Many UK "grade 1" scrambles can become graded climbs in winter, where you'd find C2 crampons gave you an advantage.

And last, if you're new to winter hills, a couple of days looking at the basics with a good instructor is highly recommended. There's a lot to learn.

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It was actually that Andy Kirkpatrick link that gave me the impression that C1 would not be suitable "only the most experienced climbers will take the risk as they will eventually break" –  Liam Dec 30 '13 at 8:41
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@Liam - Ah! I understand the confusion: Andy writers about C1, "C2-", C2 and "C2+" crampons: The +/- grades are his own invention, and I think the crampons he lists as "C2-" (eg Grivel G10) are rated as C1 by the manufacturers. Also the "only the most experienced climbers" bit is about climbing in (what he describes as) C1 crampons. If you plan to climb, or want to be able to climb in an emergency, then C2 makes sense. –  Roddy Dec 30 '13 at 13:41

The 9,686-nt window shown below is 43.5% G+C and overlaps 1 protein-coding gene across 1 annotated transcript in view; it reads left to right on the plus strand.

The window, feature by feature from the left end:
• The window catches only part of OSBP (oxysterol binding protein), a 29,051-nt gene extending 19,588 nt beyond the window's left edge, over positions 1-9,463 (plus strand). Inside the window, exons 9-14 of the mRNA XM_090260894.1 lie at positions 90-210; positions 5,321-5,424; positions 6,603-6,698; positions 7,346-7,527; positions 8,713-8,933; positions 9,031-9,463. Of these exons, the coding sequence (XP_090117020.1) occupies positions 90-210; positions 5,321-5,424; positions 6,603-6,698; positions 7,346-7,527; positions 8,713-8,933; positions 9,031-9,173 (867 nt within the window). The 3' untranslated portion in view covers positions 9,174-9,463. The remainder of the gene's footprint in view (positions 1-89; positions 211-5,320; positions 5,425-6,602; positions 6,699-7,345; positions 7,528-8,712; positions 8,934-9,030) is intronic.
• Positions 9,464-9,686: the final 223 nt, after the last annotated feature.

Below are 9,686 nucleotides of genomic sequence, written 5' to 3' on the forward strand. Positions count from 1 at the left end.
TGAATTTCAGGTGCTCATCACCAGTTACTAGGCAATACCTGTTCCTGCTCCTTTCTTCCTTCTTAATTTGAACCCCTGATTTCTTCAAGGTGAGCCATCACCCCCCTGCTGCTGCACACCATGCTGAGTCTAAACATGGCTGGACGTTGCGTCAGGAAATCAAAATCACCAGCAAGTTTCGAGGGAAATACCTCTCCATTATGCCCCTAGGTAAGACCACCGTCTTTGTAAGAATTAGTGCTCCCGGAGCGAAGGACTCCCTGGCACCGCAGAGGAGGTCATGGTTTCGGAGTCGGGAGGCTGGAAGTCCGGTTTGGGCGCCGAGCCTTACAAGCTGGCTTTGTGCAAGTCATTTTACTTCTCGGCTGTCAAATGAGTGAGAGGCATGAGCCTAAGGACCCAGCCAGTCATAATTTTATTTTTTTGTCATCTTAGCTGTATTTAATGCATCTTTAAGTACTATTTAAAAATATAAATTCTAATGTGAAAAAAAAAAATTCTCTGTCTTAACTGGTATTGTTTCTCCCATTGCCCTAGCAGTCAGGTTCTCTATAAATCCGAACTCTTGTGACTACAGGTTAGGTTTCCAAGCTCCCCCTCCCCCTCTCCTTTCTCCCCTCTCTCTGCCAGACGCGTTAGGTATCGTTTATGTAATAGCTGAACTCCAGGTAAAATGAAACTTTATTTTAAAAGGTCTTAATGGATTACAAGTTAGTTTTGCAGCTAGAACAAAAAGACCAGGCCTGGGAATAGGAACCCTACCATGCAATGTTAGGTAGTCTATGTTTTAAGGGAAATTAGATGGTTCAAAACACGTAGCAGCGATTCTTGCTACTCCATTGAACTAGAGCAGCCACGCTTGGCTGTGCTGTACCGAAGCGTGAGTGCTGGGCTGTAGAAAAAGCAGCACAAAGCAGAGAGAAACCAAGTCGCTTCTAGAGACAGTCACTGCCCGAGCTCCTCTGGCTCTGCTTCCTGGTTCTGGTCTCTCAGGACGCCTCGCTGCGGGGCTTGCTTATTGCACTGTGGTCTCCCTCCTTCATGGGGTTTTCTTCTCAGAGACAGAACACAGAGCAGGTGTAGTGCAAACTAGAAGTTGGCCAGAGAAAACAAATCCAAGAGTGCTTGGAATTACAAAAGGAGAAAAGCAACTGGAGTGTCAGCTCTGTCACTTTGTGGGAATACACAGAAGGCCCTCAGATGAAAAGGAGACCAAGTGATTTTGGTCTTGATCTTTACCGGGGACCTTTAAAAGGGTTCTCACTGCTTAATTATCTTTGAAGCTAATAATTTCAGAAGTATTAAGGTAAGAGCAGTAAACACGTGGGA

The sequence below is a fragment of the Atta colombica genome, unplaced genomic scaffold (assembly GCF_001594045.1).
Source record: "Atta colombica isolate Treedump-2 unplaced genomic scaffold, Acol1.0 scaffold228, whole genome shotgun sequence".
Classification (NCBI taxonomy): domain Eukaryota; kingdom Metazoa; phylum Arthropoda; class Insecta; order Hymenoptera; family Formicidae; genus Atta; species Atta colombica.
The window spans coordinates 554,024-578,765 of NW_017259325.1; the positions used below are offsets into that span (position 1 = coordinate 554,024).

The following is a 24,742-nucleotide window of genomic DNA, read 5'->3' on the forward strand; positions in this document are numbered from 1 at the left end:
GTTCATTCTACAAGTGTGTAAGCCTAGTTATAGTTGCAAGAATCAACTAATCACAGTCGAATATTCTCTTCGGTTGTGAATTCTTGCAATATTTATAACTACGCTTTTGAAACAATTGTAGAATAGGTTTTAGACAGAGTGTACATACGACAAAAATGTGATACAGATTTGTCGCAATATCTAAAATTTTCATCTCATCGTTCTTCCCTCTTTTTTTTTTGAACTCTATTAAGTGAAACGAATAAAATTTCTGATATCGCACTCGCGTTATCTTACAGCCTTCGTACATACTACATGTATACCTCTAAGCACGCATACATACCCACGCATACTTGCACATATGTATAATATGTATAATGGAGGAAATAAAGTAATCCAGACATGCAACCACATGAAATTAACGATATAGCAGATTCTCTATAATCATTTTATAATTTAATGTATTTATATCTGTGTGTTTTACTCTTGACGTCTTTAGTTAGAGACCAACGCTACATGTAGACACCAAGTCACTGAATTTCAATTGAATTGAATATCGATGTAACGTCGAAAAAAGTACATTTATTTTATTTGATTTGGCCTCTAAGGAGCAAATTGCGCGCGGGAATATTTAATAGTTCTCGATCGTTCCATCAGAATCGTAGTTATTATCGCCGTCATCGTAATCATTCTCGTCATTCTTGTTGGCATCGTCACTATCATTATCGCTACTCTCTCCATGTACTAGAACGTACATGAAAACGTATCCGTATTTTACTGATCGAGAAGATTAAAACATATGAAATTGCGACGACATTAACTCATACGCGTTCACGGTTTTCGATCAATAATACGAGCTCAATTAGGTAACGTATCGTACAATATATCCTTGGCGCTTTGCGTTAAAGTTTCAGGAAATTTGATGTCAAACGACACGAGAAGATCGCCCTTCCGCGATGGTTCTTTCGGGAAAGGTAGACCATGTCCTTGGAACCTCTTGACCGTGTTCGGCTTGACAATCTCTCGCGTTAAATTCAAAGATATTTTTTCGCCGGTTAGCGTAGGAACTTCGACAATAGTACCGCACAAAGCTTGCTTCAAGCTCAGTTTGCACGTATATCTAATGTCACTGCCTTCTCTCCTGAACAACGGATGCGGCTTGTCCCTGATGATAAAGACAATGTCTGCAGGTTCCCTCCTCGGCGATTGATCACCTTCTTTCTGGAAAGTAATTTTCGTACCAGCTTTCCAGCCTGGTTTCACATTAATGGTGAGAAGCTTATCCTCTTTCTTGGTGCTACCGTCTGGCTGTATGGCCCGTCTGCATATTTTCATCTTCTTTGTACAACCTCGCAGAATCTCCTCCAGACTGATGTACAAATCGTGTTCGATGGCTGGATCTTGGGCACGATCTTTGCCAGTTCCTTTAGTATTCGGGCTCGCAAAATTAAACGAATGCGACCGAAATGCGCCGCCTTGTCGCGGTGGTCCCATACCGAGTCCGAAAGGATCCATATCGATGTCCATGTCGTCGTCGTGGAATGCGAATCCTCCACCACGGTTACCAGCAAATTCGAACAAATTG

Thats a really useful clarification. Cheers @Roddy –  Liam Dec 30 '13 at 13:43
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Could you elaborate on "there is a lot to learn" or link an inspiring YouTube video. I have used crampons several times for walking, and can't imagine a single technical thing, that one can learn about them. They just make my boots stick to the ice. –  Vorac Jan 9 at 13:43
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I recommend summarizing some of the points from the Andy Kirkpatrick article and including them here to make this more of a stand-alone answer. –  Mr.Wizard Feb 5 at 13:36